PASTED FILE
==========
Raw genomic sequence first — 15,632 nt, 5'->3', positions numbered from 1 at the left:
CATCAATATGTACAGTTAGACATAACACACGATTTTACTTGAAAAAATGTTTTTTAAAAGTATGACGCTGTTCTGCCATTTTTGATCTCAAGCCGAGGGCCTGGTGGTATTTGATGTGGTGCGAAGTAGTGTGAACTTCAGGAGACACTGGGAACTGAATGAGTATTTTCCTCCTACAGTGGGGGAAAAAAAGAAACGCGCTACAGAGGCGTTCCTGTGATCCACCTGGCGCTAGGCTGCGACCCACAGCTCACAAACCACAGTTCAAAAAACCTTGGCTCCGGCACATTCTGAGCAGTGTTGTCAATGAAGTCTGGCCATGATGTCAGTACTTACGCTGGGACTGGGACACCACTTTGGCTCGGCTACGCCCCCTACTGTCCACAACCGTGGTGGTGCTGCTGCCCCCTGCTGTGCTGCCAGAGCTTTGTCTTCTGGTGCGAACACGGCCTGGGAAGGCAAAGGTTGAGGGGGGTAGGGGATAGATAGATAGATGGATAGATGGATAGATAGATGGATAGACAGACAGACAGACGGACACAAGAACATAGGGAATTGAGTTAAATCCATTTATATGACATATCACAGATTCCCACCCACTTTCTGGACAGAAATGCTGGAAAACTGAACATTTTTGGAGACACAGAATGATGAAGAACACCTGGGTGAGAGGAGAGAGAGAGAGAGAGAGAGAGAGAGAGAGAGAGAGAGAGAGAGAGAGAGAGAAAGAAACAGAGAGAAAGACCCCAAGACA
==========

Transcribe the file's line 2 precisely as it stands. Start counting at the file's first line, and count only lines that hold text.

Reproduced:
CATCAATATGTACAGTTAGACATAACACACGATTTTACTTGAAAAAATGTTTTTTAAAAGTATGACGCTGTTCTGCCATTTTTGATCTCAAGCCGAGGGCCTGGTGGTATTTGATGTGGTGCGAAGTAGTGTGAACTTCAGGAGACACTGGGAACTGAATGAGTATTTTCCTCCTACAGTGGGGGAAAAAAAGAAACGCGCTACAGAGGCGTTCCTGTGATCCACCTGGCGCTAGGCTGCGACCCACAGCTCACAAACCACAGTTCAAAAAACCTTGGCTCCGGCACATTCTGAGCAGTGTTGTCAATGAAGTCTGGCCATGATGTCAGTACTTACGCTGGGACTGGGACACCACTTTGGCTCGGCTACGCCCCCTACTGTCCACAACCGTGGTGGTGCTGCTGCCCCCTGCTGTGCTGCCAGAGCTTTGTCTTCTGGTGCGAACACGGCCTGGGAAGGCAAAGGTTGAGGGGGGTAGGGGATAGATAGATAGATGGATAGATGGATAGATAGATGGATAGACAGACAGACAGACGGACACAAGAACATAGGGAATTGAGTTAAATCCATTTATATGACATATCACAGATTCCCACCCACTTTCTGGACAGAAATGCTGGAAAACTGAACATTTTTGGAGACACAGAATGATGAAGAACACCTGGGTGAGAGGAGAGAGAGAGAGAGAGAGAGAGAGAGAGAGAGAGAGAGAGAGAGAGAGAGAGAAAGAAACAGAGAGAAAGACCCCAAGACA